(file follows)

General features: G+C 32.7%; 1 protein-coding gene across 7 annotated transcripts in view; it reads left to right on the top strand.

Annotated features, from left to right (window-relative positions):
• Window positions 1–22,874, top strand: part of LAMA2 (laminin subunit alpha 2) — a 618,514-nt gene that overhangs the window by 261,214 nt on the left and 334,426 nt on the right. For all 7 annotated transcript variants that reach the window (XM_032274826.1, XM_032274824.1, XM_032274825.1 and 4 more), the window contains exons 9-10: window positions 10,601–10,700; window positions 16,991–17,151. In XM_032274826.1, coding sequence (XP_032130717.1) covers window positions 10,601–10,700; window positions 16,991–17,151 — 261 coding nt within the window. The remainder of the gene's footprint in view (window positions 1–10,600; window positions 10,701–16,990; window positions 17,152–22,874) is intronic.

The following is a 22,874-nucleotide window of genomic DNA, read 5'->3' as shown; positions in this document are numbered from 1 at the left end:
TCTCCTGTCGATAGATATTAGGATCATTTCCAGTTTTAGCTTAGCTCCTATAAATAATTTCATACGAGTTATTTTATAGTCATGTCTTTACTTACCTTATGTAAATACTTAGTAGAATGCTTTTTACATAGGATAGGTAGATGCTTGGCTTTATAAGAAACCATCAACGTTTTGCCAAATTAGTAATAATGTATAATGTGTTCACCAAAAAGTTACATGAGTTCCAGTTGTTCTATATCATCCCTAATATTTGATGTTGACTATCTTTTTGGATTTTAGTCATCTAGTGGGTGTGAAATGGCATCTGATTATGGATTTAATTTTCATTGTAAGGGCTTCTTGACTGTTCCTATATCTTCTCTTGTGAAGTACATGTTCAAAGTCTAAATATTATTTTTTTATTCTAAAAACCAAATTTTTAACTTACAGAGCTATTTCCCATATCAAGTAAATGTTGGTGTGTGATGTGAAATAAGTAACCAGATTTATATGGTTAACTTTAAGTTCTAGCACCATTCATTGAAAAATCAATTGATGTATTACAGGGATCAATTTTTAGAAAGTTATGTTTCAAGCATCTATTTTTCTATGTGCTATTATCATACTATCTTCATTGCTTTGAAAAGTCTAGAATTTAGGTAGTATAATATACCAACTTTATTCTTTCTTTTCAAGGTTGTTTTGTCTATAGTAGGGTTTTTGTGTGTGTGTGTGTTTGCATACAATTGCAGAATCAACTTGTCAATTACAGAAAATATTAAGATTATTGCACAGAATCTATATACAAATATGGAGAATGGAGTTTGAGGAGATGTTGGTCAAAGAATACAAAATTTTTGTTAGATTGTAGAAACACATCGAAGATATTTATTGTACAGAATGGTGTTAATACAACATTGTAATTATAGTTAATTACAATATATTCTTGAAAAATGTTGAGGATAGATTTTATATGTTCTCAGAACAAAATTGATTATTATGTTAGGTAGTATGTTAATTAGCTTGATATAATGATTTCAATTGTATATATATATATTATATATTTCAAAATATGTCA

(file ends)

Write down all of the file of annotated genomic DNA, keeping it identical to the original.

General features: G+C 32.7%; 1 protein-coding gene across 7 annotated transcripts in view; it reads left to right on the top strand.

Annotated features, from left to right (window-relative positions):
• Window positions 1–22,874, top strand: part of LAMA2 (laminin subunit alpha 2) — a 618,514-nt gene that overhangs the window by 261,214 nt on the left and 334,426 nt on the right. For all 7 annotated transcript variants that reach the window (XM_032274826.1, XM_032274824.1, XM_032274825.1 and 4 more), the window contains exons 9-10: window positions 10,601–10,700; window positions 16,991–17,151. In XM_032274826.1, coding sequence (XP_032130717.1) covers window positions 10,601–10,700; window positions 16,991–17,151 — 261 coding nt within the window. The remainder of the gene's footprint in view (window positions 1–10,600; window positions 10,701–16,990; window positions 17,152–22,874) is intronic.

The following is a 22,874-nucleotide window of genomic DNA, read 5'->3' as shown; positions in this document are numbered from 1 at the left end:
TCTCCTGTCGATAGATATTAGGATCATTTCCAGTTTTAGCTTAGCTCCTATAAATAATTTCATACGAGTTATTTTATAGTCATGTCTTTACTTACCTTATGTAAATACTTAGTAGAATGCTTTTTACATAGGATAGGTAGATGCTTGGCTTTATAAGAAACCATCAACGTTTTGCCAAATTAGTAATAATGTATAATGTGTTCACCAAAAAGTTACATGAGTTCCAGTTGTTCTATATCATCCCTAATATTTGATGTTGACTATCTTTTTGGATTTTAGTCATCTAGTGGGTGTGAAATGGCATCTGATTATGGATTTAATTTTCATTGTAAGGGCTTCTTGACTGTTCCTATATCTTCTCTTGTGAAGTACATGTTCAAAGTCTAAATATTATTTTTTTATTCTAAAAACCAAATTTTTAACTTACAGAGCTATTTCCCATATCAAGTAAATGTTGGTGTGTGATGTGAAATAAGTAACCAGATTTATATGGTTAACTTTAAGTTCTAGCACCATTCATTGAAAAATCAATTGATGTATTACAGGGATCAATTTTTAGAAAGTTATGTTTCAAGCATCTATTTTTCTATGTGCTATTATCATACTATCTTCATTGCTTTGAAAAGTCTAGAATTTAGGTAGTATAATATACCAACTTTATTCTTTCTTTTCAAGGTTGTTTTGTCTATAGTAGGGTTTTTGTGTGTGTGTGTGTTTGCATACAATTGCAGAATCAACTTGTCAATTACAGAAAATATTAAGATTATTGCACAGAATCTATATACAAATATGGAGAATGGAGTTTGAGGAGATGTTGGTCAAAGAATACAAAATTTTTGTTAGATTGTAGAAACACATCGAAGATATTTATTGTACAGAATGGTGTTAATACAACATTGTAATTATAGTTAATTACAATATATTCTTGAAAAATGTTGAGGATAGATTTTATATGTTCTCAGAACAAAATTGATTATTATGTTAGGTAGTATGTTAATTAGCTTGATATAATGATTTCAATTGTATATATATATATTATATATTTCAAAATATGTCA